Surprised responses to recency. We’re left with people who simply accepted Mike Thomas’s implicit questioning of recency as an English word (“what the hell kind of word”, implicating ‘not much of a word, not really a word’)  and cast about for things that might be wrong with it.

Bill Halstead judged it to be an error, offering refudiate and misunderestimate as parallel examples.

Frank McQuarry (correctly) disagreed with that and suggested instead that

It’s business-speak. It’s the amount of time since some event –like a purchase — happened.

Here McQuarry is trying to contextualize the word from his personal experience with it, or at least the experience that comes first to mind when he thinks about the word. People do that a lot when they reflect consciously on word meanings and uses in social contexts, dredging up memories of these matters and generalizing from their first catches — usually quite inaccurately, even as an account of their own experiences. (I don’t doubt that recency is used in business contexts, but it is used in vastly more contexts than that.)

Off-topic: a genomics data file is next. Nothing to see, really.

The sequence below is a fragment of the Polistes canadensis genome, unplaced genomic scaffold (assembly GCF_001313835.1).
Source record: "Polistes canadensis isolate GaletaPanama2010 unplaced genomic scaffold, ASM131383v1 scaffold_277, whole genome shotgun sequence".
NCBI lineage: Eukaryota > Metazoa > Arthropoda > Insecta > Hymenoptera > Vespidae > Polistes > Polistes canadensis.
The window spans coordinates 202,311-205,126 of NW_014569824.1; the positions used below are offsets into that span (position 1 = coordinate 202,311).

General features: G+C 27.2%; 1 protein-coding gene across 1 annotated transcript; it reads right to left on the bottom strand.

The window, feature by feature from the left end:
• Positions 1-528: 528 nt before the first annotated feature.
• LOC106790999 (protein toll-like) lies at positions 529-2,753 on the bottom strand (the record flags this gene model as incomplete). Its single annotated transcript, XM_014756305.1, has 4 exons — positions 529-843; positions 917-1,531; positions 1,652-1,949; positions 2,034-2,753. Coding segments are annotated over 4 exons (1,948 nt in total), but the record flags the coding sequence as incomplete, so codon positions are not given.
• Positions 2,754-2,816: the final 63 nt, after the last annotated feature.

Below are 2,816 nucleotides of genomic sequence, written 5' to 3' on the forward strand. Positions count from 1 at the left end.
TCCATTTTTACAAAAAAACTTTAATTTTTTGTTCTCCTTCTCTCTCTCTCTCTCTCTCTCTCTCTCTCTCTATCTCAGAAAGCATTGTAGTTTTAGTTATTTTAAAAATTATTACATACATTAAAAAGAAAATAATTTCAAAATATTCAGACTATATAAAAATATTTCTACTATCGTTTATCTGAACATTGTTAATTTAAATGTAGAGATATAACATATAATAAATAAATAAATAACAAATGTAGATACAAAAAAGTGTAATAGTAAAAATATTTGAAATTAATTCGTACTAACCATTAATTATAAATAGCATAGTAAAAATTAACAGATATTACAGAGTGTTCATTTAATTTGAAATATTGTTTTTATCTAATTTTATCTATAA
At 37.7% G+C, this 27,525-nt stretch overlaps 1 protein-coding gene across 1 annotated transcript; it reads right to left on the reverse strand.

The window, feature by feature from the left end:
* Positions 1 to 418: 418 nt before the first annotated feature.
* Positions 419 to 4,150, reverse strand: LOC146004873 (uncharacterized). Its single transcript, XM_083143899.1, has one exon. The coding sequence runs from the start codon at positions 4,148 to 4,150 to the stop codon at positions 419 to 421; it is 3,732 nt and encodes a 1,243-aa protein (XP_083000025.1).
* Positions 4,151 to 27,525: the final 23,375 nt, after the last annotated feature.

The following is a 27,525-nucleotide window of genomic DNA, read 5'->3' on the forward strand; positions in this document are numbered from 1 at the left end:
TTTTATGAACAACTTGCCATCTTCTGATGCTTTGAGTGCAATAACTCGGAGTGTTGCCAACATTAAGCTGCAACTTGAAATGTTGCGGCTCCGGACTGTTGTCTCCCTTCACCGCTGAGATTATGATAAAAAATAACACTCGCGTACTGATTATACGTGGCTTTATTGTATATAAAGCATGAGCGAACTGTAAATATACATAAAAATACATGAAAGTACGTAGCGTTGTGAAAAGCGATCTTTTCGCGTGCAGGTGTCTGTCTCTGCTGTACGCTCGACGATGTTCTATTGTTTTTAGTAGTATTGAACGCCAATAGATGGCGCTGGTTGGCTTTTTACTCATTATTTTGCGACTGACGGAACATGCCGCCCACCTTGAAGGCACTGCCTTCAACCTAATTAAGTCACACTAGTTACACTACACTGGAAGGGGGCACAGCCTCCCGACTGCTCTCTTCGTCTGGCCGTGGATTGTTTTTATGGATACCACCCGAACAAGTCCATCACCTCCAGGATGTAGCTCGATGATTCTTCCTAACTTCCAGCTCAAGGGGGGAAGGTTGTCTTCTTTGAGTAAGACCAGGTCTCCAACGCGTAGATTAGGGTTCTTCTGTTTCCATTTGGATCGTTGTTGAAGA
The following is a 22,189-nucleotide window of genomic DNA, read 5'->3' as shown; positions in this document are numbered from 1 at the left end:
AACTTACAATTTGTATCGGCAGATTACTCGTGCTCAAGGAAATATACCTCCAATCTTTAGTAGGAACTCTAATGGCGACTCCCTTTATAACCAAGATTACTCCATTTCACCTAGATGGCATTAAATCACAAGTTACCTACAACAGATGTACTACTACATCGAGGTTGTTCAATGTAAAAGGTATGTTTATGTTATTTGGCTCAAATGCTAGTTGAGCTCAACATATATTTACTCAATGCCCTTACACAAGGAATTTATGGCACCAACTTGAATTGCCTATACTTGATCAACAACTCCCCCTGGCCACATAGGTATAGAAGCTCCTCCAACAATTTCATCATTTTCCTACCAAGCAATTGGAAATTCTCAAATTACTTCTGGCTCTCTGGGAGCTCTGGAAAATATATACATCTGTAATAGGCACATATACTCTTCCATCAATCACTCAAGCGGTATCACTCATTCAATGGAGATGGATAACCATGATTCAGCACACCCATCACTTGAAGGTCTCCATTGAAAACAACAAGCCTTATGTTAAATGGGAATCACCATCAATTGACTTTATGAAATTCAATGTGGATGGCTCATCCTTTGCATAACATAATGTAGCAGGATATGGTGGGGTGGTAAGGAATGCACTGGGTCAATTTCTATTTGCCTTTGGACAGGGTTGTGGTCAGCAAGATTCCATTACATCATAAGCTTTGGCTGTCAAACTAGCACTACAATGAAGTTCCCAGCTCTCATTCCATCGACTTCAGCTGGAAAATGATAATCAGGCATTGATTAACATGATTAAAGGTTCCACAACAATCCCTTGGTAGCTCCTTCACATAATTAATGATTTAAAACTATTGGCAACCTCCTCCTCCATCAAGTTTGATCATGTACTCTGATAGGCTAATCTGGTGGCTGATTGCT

One step further with Chad Kelsey, who imagines sociocultural associations with the word:

Sounds like some word the ladies of the Real Housewives of NJ would use.

There are some assumptions there about the social world of the Real Housewives of New Jersey and about the way they use language, but I wouldn’t venture to try to unpack these.

Finally, there are associations with phonologically similar words, which might interfere with some people’s judgments of words. So we get Rod Williams playfully (again) connecting recency to regency (while combining this with the semantics of recency):

Recency sounds like a regency from not long ago…

Mike Thomas added to this that he kept seeing the Hyatt Recency too.